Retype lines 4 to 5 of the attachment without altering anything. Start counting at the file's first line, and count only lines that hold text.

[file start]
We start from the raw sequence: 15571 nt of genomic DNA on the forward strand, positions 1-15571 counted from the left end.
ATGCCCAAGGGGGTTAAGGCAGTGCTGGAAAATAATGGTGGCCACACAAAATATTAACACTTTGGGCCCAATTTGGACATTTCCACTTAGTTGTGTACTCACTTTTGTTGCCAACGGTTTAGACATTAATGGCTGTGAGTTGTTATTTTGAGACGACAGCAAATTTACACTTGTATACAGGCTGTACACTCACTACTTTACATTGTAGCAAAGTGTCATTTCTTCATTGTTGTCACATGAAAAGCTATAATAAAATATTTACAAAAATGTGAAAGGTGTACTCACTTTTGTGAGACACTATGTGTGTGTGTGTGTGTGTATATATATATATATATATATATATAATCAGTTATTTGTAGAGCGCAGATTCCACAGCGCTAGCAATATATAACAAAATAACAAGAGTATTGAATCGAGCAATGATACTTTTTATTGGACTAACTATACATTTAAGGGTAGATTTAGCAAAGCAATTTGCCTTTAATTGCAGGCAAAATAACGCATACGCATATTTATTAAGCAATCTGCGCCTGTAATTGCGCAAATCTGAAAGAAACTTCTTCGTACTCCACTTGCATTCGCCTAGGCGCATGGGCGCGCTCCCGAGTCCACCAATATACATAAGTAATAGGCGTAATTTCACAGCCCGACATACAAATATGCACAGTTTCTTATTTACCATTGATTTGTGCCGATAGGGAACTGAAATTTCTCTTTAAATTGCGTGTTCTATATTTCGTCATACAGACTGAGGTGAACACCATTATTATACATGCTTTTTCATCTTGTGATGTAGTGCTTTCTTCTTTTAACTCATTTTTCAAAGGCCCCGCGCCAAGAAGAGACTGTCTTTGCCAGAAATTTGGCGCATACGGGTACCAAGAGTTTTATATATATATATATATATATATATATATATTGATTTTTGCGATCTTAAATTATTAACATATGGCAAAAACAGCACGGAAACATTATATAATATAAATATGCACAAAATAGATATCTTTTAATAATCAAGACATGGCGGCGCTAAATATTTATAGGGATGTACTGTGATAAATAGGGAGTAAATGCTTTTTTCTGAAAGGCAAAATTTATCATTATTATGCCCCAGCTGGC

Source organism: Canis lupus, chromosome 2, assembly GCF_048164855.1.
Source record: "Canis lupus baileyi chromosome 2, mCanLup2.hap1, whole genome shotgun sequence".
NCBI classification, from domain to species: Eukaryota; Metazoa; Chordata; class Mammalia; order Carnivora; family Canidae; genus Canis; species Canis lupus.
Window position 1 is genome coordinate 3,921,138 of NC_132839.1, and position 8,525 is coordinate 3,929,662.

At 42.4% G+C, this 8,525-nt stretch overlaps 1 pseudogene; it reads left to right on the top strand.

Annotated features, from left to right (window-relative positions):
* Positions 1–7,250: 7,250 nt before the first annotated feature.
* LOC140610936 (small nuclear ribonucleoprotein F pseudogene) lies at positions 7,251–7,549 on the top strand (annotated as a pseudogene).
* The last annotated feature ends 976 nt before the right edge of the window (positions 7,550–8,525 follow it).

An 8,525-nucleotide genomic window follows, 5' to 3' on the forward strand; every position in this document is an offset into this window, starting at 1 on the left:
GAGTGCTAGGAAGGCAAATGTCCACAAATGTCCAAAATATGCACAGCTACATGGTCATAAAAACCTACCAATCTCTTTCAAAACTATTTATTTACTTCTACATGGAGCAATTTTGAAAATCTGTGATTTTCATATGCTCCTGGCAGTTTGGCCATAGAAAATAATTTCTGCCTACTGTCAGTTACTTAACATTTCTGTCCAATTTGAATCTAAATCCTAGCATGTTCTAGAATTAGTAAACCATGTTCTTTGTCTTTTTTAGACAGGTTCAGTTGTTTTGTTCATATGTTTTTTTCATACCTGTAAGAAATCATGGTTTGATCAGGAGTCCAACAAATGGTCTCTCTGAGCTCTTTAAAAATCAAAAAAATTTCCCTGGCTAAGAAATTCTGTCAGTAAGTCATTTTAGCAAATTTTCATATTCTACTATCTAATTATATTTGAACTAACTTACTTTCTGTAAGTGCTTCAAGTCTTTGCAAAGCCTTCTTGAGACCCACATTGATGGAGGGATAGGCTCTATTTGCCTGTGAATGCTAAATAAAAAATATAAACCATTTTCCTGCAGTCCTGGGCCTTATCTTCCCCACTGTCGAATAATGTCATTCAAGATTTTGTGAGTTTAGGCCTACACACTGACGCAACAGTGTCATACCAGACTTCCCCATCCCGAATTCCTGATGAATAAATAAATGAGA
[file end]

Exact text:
Source record: "Canis lupus baileyi chromosome 2, mCanLup2.hap1, whole genome shotgun sequence".
NCBI classification, from domain to species: Eukaryota; Metazoa; Chordata; class Mammalia; order Carnivora; family Canidae; genus Canis; species Canis lupus.